/ programming

Preventing NodeMCU Bootloops

I've been playing with the NodeMCU development board a lot over the last couple of days, in particular, communicating with it through MQTT and connecting it to one of those tiny OLED display modules.

NodeMCU has a very convenient facility to automatically run some code when the processor boots, by creating an "init.lua" file. However, last night I ran into some problems with that.

I had made some programming mistake in the code that caused the board to reset. It would then reboot, load "init.lua", hit the same mistake and reset. Ad infinitum. The only way to resolve this bootloop was to re-flash the entire firmware.

When I had the board up and running again, the first thing to do was to find a better solution for this. I experimented with several possible remedies until I finally settled on the following:

local USER = 0
local button = 1
local previous = 1
local state = false
gpio.mode(USER, gpio.INPUT)

tmr.alarm(0, 500, 1, function()
    button = gpio.read(USER)
    gpio.write(USER, gpio.HIGH)
    gpio.mode(USER, gpio.INPUT)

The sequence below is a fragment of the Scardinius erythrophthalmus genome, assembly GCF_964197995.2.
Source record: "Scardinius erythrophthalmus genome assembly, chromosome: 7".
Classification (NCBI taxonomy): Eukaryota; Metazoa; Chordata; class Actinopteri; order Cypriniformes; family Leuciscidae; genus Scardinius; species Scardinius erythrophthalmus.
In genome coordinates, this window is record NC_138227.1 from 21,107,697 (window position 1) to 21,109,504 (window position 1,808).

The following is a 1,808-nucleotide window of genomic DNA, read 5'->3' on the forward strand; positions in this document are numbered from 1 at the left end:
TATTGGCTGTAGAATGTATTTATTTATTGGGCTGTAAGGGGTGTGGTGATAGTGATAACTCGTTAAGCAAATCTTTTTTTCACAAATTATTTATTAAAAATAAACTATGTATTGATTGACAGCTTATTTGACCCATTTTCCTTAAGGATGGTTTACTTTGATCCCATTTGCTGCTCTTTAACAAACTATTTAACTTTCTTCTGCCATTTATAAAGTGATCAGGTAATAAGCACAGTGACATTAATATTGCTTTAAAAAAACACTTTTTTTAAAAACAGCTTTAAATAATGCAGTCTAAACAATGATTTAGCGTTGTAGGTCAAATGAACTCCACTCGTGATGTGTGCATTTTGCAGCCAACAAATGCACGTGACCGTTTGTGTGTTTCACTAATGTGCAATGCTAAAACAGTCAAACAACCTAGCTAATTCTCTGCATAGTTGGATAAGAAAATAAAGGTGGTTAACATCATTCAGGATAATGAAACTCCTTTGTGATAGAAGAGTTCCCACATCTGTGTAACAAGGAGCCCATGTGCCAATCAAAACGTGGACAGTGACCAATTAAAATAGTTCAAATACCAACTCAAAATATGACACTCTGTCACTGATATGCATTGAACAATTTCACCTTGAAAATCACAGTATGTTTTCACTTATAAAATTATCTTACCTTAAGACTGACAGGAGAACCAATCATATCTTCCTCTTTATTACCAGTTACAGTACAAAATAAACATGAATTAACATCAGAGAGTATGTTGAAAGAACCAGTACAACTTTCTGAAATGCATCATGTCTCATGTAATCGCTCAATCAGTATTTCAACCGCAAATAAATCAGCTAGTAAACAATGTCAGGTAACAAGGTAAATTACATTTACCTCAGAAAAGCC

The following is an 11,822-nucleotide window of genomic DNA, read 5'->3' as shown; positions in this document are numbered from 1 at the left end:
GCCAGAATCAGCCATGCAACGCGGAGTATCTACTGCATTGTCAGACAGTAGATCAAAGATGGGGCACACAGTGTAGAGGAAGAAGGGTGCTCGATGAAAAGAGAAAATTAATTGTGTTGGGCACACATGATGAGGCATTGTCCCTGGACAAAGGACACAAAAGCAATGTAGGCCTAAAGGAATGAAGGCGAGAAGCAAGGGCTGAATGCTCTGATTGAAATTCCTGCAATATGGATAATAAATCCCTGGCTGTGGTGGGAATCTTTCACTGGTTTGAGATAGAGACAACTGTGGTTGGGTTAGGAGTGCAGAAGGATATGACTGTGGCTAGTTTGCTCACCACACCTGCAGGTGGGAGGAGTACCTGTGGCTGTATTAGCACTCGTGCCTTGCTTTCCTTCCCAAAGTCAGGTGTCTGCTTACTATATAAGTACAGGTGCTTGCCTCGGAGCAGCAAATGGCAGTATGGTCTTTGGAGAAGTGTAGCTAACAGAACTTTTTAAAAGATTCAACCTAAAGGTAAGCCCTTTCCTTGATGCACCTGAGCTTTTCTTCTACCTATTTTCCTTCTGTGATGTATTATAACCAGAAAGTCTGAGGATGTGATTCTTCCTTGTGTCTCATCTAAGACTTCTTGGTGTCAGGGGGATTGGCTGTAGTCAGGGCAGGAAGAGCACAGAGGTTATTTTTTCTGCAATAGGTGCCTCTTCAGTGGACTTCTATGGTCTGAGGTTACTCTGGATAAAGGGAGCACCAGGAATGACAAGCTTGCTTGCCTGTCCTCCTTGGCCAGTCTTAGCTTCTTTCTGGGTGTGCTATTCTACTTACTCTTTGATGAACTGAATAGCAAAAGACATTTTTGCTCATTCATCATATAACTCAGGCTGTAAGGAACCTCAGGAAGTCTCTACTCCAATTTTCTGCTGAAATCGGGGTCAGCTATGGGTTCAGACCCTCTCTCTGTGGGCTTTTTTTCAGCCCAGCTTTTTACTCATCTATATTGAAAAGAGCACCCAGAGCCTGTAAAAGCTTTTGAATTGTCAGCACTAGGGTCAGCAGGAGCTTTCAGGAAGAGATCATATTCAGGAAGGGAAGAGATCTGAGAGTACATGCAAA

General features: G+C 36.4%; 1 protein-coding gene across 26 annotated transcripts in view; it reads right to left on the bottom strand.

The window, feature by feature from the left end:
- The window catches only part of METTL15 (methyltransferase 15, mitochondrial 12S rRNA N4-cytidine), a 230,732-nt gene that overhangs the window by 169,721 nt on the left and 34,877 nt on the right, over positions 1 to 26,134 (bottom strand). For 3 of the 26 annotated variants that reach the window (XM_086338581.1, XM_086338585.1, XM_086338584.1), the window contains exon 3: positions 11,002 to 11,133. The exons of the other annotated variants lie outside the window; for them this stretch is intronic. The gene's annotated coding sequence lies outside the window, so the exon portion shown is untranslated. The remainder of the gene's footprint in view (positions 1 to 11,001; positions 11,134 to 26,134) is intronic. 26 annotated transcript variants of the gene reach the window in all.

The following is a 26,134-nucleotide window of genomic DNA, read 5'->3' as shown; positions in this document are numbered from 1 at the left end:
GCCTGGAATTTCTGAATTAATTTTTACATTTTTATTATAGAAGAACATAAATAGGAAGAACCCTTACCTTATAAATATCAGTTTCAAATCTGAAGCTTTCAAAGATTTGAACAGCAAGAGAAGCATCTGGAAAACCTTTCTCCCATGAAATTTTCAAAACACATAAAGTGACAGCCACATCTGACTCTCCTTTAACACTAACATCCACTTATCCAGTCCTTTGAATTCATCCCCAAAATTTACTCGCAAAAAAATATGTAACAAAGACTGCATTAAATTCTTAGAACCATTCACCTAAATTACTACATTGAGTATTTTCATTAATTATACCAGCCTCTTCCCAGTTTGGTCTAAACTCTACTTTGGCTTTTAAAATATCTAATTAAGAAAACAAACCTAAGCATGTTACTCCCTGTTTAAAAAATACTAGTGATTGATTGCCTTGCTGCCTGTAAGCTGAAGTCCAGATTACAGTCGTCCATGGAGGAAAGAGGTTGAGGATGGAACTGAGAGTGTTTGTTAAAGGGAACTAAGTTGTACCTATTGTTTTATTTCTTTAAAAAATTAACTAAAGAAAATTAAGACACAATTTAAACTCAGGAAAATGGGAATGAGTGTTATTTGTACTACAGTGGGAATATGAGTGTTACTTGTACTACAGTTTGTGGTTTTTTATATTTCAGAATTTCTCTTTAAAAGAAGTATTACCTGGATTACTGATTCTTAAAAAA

if button == 0 and previous == 1 then
        state = not state
        if state then
            print("Will cancel")
            print("Will init")
    previous = button

tmr.alarm(1, 10000, 0, function()
    tmr.alarm(0, 10, 0, function() end)
    if state then
        print('Cancelled init')

print('Press <USER> to cancel...')

What this code does is give the user ten seconds to cancel the automatic running of the actual code (in "real-init.lua") by pressing the USER button on the board. This is done by setting up two alarms, one single-shot alarm that will be fired after ten seconds, and one recurring alarm that will be fired every half-second.

The recurring alarm will poll the input port connected to the button and switch the state after each button depress. The single-shot alarm will cancel the recurring alarm and run "real-init.lua" unless the boot has been cancelled.

You may notice some peculiar code at the start of the recurring alarm, where I read, write and change the mode every time the alarm fires. I found this was the only way to get the button-read to work reliably. I assume this is because in parallel to the button, there's an LED attached to this port, that's used as output. Without this code, once you press the button, the port will stay low and you won't be able to detect the depress or any subsequent press.